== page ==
Will I Recognize a Genuine Work Mercy When I See It?

I have often wondered. After performing what I perceived to be a good deed, did I, in fact, just perform a genuine Work of Mercy or not? What does a “Genuine Work of Mercy” look like? How would I know if I just completed one?

There is an error of words when one talks of “doing” or “performing” a Work of Mercy. One does not “do” a Work. One shares or participates in a Work of Mercy. A true Work of Mercy has a two-way relationship. There is the initiator and the receiver.

In my book, “I Have Come To Set The Earth On Fire”, it mentions how discipleship was a two way street as these people came to our aid after the fire to shared their act of mercy with us. Discipleship, in itself, is a Work of Mercy. In this encounter, it demonstrates the two steps of Mercy. First, the mercy act is initiated. Second, the act of mercy has to be accepted in some way, some degree by the recipient. It is in these two acts that God’s grace is shared and metered out between and to the giver and the receiver.

So, how will I know if an act done was a “genuine” Work of Mercy? If the giver feels peace and joy afterwards, the peace and joy from the gift of God’s grace given, then one can be certain the work was a true and genuine Work of Mercy.

So, what happens if one does not get that “wow” feeling in return. There can be two possibilities: First, possibly the receiver failed to accept one’s gesture of a genuine gift of mercy. Even though this is a rare occurrence, it brings up the responsibility, if one is the recipient of a Work of Mercy, to genuinely accept it. Acceptance is the only way the full grace effect can be given and shared. “If the house is worthy, let your peace come upon it; if not, let your peace return to you.”[1] Without an acceptance, the opportunity for grace is lost. Secondly, maybe the gift gesture was, in fact, not genuine. Maybe there were strings attached, such as expecting to get some rousing acceptance “thank you” speech from the recipient or expecting the receiver to reciprocate in some manner. How many times has one said, “The least thing he/she should have done was at least thanked me for what I did.” To that, Jesus said, “Amen, I say to you, they have received their reward.”[2]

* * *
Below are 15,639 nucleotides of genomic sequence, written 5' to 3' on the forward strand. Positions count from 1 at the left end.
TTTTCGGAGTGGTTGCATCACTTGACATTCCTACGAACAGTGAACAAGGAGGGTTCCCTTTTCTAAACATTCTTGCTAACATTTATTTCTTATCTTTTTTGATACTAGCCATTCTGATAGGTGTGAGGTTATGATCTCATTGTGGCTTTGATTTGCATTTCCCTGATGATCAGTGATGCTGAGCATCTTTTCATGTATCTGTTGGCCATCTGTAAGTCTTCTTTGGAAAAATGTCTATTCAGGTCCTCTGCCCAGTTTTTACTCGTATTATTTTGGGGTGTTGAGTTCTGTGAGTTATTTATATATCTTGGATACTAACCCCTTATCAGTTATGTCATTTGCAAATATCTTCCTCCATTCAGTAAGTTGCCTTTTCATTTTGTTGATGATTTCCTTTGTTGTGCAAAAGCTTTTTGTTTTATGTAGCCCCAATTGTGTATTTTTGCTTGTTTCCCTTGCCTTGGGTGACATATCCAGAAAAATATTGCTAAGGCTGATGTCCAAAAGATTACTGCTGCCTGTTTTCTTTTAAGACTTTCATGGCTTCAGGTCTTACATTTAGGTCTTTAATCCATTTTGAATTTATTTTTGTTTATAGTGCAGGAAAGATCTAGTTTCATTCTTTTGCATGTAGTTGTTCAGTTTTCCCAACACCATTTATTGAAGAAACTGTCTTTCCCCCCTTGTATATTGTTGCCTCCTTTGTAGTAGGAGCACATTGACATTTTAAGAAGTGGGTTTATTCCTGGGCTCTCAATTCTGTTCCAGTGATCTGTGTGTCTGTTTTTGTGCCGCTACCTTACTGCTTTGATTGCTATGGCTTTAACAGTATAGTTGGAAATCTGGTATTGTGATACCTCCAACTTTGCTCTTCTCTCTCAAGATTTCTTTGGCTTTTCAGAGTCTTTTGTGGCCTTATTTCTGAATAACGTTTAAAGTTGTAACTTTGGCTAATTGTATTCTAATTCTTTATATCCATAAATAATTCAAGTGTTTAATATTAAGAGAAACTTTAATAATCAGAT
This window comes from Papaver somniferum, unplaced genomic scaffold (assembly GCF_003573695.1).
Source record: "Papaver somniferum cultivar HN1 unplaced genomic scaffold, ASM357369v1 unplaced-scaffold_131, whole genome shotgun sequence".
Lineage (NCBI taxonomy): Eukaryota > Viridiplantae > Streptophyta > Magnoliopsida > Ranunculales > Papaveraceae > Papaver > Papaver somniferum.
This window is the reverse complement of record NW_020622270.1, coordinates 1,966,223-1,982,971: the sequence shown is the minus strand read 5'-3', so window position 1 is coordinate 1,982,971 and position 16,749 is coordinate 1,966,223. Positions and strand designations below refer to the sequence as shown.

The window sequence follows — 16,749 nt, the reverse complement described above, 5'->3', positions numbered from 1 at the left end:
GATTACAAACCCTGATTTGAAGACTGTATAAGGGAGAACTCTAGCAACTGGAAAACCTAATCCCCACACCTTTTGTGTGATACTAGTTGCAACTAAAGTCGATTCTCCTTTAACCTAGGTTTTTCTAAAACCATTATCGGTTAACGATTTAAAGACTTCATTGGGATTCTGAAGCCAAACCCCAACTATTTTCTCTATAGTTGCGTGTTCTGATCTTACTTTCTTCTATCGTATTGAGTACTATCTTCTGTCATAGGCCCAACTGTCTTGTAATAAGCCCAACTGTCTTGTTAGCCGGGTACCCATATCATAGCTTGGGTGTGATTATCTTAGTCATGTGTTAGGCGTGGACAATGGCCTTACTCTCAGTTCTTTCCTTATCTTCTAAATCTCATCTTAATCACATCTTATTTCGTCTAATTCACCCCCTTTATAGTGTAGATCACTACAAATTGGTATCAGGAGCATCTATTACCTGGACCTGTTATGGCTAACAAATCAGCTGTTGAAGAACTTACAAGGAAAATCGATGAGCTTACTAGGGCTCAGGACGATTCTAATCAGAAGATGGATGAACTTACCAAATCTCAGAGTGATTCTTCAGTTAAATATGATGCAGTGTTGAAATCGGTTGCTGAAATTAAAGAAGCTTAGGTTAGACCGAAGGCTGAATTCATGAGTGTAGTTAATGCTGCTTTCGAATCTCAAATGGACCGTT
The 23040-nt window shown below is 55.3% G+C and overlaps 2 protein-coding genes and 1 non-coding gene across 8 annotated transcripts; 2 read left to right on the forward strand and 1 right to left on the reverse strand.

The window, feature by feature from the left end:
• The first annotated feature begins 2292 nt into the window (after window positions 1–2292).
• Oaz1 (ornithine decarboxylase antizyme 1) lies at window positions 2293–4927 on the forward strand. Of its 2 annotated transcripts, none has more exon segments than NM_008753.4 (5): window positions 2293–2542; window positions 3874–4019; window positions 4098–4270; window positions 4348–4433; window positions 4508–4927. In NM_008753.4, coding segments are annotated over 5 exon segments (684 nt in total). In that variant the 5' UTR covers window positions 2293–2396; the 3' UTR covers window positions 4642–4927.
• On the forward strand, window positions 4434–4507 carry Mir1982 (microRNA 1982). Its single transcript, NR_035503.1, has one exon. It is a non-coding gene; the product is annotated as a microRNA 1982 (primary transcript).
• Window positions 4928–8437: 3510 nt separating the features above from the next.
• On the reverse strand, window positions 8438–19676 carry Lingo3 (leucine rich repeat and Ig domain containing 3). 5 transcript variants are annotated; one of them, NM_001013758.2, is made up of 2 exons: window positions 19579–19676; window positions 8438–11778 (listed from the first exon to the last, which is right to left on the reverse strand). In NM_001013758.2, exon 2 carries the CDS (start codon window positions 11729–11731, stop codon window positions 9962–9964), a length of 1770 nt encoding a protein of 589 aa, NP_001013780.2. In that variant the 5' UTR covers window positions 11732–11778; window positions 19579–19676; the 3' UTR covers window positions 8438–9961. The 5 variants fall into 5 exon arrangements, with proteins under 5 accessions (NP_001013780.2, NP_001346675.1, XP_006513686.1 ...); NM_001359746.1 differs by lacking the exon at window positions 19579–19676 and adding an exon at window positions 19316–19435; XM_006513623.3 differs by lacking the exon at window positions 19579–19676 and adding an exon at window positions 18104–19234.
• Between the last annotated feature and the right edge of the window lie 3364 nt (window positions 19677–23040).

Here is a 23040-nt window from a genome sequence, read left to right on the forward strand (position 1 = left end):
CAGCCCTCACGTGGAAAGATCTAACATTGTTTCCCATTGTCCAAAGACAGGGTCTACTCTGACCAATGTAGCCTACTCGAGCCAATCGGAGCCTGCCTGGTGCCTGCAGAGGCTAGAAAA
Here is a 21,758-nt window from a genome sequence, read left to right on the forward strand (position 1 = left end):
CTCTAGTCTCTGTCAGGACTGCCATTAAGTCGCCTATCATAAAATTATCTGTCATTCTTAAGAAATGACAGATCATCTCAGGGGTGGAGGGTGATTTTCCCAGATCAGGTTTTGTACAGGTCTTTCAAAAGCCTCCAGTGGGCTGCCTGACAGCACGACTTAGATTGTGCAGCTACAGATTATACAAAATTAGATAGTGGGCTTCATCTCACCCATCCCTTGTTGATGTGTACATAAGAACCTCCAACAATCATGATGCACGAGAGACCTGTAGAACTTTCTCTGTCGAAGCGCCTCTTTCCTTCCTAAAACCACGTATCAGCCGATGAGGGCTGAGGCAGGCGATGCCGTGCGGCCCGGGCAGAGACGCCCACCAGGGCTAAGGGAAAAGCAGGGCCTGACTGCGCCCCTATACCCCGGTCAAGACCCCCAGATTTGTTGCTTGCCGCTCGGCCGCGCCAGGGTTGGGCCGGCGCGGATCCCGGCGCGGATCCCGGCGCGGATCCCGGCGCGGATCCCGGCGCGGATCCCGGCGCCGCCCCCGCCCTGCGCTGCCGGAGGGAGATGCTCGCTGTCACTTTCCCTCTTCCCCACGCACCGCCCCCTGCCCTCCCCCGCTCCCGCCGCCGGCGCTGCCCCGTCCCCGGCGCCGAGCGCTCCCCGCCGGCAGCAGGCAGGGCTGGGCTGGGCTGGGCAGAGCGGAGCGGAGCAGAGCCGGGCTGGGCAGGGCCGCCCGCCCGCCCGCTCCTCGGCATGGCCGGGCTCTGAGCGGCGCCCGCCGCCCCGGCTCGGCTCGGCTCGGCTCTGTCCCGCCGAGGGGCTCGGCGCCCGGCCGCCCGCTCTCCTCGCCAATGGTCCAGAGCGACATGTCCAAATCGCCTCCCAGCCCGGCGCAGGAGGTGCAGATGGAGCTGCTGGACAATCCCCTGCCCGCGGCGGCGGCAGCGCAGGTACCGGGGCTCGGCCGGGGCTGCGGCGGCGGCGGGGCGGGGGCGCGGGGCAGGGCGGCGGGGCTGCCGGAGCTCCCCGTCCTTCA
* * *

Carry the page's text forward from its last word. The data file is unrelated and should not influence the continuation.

Now, when I say recipient’s denial of a gift of mercy is extremely rare, God knows the heart of the recipient. Even though the recipient’s body or verbal language points to a denial, God knows if a seed has been planted for future growth. Therefore, even if a person looks to have denied your genuine Work of Mercy gesture, the giver would still gain the peace and joy from God because one did God’s bidding, just what the giver was supposed to do.

God calls us to provide little and big acts of mercy daily. One should not so much as aspire to perform acts of mercy, rather build a virtue enabling one to hear and act on God’s specific calls as part of His Will being done. So, keep that Good Works of Mercy periscope up – watching and feeling for God calling you to be His true disciple. Be ready to step outside your box of comfort and provide that Work of Mercy to that child of God in need. Amen.


[1] Matthew 10:13
[2] Matthew 6:2

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